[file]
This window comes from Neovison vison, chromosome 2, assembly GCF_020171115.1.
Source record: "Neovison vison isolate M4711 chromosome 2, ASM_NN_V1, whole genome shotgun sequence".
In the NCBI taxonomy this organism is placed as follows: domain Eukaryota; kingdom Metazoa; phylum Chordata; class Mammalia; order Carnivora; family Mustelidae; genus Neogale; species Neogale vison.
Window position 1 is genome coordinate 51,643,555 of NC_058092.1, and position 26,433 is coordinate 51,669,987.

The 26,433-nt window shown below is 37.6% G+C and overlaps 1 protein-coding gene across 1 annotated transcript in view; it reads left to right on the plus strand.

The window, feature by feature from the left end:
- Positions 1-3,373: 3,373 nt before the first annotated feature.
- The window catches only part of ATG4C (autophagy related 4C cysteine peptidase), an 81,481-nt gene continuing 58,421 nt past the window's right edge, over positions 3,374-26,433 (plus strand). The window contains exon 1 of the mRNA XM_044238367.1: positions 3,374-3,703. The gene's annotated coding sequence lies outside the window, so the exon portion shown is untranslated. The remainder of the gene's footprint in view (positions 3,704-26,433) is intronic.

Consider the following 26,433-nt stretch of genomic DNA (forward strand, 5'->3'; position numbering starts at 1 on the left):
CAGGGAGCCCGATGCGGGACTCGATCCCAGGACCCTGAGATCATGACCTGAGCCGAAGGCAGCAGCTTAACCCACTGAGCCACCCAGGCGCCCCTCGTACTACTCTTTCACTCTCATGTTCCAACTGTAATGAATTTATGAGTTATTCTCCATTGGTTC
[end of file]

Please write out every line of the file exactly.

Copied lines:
This window comes from Neovison vison, chromosome 2, assembly GCF_020171115.1.
Source record: "Neovison vison isolate M4711 chromosome 2, ASM_NN_V1, whole genome shotgun sequence".
In the NCBI taxonomy this organism is placed as follows: domain Eukaryota; kingdom Metazoa; phylum Chordata; class Mammalia; order Carnivora; family Mustelidae; genus Neogale; species Neogale vison.
Window position 1 is genome coordinate 51,643,555 of NC_058092.1, and position 26,433 is coordinate 51,669,987.

The 26,433-nt window shown below is 37.6% G+C and overlaps 1 protein-coding gene across 1 annotated transcript in view; it reads left to right on the plus strand.

The window, feature by feature from the left end:
- Positions 1-3,373: 3,373 nt before the first annotated feature.
- The window catches only part of ATG4C (autophagy related 4C cysteine peptidase), an 81,481-nt gene continuing 58,421 nt past the window's right edge, over positions 3,374-26,433 (plus strand). The window contains exon 1 of the mRNA XM_044238367.1: positions 3,374-3,703. The gene's annotated coding sequence lies outside the window, so the exon portion shown is untranslated. The remainder of the gene's footprint in view (positions 3,704-26,433) is intronic.

Consider the following 26,433-nt stretch of genomic DNA (forward strand, 5'->3'; position numbering starts at 1 on the left):
CAGGGAGCCCGATGCGGGACTCGATCCCAGGACCCTGAGATCATGACCTGAGCCGAAGGCAGCAGCTTAACCCACTGAGCCACCCAGGCGCCCCTCGTACTACTCTTTCACTCTCATGTTCCAACTGTAATGAATTTATGAGTTATTCTCCATTGGTTC